Genetic Screening

While pregnancy is a very special and intimate time for mothers to be, it can also be a time of worry for those who are concerned about genetic disorders or syndromes. Most babies are born healthy and without birth defects, but approximately 3-5% of all babies are born with a birth defect. There are a variety of reasons that a pregnancy may have an increased risk for genetic disorders including family history. For those with a known family history of a genetic disorder, genetic counseling is often recommended to discuss the possible risks to a pregnancy.

At approximately 12 weeks of pregnancy, women have the option to undergo genetic screening or testing for birth defects and genetic disorders. Down Syndrome, Trisomy 18, and Trisomy 13 are chromosome abnormalities that are caused by a baby accidentally getting an extra chromosome in the egg or sperm. Open neural tube defects, like spina bifida, happen when the development of a baby’s spinal cord is interrupted and does not close into a tube. Women are especially encouraged to take folic acid with their prenatal vitamins, as this decreases the chance of the developing baby having spina bifida.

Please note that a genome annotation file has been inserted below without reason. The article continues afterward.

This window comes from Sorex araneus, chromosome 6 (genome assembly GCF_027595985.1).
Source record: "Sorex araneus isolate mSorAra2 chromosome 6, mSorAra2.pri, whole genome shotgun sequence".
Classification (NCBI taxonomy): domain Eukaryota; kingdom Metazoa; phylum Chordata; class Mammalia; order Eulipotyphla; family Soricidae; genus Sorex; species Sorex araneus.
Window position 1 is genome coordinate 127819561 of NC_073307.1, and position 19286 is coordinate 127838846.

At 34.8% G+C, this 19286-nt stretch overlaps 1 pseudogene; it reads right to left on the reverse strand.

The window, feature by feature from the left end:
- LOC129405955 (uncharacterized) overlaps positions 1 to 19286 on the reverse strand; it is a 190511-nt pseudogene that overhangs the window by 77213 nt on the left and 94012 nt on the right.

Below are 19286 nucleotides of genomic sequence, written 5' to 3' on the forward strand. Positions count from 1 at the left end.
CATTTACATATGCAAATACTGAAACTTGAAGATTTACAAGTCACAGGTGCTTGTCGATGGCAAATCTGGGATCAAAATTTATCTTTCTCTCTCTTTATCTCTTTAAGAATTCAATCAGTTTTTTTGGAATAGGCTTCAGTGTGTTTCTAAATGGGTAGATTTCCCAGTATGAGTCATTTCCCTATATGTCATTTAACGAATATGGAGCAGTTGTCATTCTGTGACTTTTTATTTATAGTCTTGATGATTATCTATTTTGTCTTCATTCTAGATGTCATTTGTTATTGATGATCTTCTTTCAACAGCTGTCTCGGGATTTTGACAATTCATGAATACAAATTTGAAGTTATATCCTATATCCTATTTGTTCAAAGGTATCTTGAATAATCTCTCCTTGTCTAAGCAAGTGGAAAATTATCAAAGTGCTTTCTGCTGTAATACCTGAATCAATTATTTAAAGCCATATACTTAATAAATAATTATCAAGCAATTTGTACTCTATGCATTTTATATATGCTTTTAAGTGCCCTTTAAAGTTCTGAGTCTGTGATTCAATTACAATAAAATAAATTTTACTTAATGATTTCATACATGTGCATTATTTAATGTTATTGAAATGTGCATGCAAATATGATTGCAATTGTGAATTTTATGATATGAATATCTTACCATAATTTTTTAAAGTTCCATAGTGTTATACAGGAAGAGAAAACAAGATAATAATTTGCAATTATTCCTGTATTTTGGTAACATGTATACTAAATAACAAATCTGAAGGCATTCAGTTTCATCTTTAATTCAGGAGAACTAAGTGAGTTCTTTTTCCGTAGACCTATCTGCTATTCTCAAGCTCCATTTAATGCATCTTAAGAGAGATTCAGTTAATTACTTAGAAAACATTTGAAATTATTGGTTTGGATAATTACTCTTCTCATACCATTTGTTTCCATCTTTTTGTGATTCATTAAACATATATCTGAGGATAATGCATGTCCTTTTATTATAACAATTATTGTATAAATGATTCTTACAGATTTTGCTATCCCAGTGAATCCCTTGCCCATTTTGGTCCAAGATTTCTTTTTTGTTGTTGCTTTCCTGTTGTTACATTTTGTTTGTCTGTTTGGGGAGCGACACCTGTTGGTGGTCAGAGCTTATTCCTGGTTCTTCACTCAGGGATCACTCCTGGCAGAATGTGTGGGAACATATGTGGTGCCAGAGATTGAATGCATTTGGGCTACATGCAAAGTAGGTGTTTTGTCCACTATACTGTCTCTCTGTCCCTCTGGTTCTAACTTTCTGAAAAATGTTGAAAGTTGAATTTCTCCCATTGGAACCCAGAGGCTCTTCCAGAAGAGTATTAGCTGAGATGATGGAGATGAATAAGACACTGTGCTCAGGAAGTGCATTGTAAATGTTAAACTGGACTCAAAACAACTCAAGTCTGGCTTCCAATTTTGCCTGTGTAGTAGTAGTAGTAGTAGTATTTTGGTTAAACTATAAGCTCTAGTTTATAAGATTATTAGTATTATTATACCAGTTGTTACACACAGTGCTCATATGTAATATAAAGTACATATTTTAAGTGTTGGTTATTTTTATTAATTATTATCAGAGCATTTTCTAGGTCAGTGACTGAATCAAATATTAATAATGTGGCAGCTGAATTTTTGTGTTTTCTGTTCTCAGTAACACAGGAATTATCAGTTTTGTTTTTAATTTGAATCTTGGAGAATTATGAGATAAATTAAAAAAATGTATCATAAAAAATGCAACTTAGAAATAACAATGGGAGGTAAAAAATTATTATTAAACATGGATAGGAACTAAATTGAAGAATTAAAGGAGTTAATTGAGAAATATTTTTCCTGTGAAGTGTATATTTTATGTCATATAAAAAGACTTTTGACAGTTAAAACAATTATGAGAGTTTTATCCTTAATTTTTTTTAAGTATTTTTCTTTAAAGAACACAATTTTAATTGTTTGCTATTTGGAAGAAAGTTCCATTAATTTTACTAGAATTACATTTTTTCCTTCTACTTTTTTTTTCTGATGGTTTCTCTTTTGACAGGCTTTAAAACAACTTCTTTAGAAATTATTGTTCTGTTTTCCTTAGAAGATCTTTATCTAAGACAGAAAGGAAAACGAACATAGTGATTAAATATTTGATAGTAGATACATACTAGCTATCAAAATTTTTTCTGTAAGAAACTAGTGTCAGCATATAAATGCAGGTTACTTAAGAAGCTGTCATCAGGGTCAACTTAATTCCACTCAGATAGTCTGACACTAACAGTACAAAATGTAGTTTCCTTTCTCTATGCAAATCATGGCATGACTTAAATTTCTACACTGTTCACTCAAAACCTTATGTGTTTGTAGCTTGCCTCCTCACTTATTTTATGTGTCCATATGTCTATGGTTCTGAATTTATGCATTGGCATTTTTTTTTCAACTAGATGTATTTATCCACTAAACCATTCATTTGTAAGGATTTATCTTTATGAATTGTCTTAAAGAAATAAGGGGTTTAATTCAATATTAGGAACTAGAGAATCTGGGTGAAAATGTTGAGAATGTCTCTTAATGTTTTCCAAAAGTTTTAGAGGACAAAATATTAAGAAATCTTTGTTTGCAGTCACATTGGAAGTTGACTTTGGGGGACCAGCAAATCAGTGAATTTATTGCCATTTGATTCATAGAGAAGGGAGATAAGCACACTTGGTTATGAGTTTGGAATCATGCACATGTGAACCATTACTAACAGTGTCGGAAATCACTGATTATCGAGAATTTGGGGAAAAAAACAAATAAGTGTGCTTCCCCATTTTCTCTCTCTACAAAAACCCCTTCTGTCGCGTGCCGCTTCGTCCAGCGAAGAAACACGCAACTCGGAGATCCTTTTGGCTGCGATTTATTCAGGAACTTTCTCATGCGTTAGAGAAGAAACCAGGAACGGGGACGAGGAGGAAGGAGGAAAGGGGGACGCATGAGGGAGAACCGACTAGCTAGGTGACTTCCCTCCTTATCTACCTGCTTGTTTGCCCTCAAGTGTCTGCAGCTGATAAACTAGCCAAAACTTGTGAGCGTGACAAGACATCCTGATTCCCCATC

Screening tests are done with ultrasounds and blood tests, and they carry no risk to the mother or pregnancy. The goal of your OBGYN practice is to provide women the highest quality obstetrical care throughout their pregnancy. By undergoing genetic screening early in pregnancy, it gives parents the opportunity to decide if they wish for further testing. All pregnant women should see their OBGYN regularly throughout their pregnancy in order to maintain a healthy pregnancy and give their growing babies the best start in life.

Posted on behalf of Sean Lambert M.D., North Pointe OB/GYN Associates

Google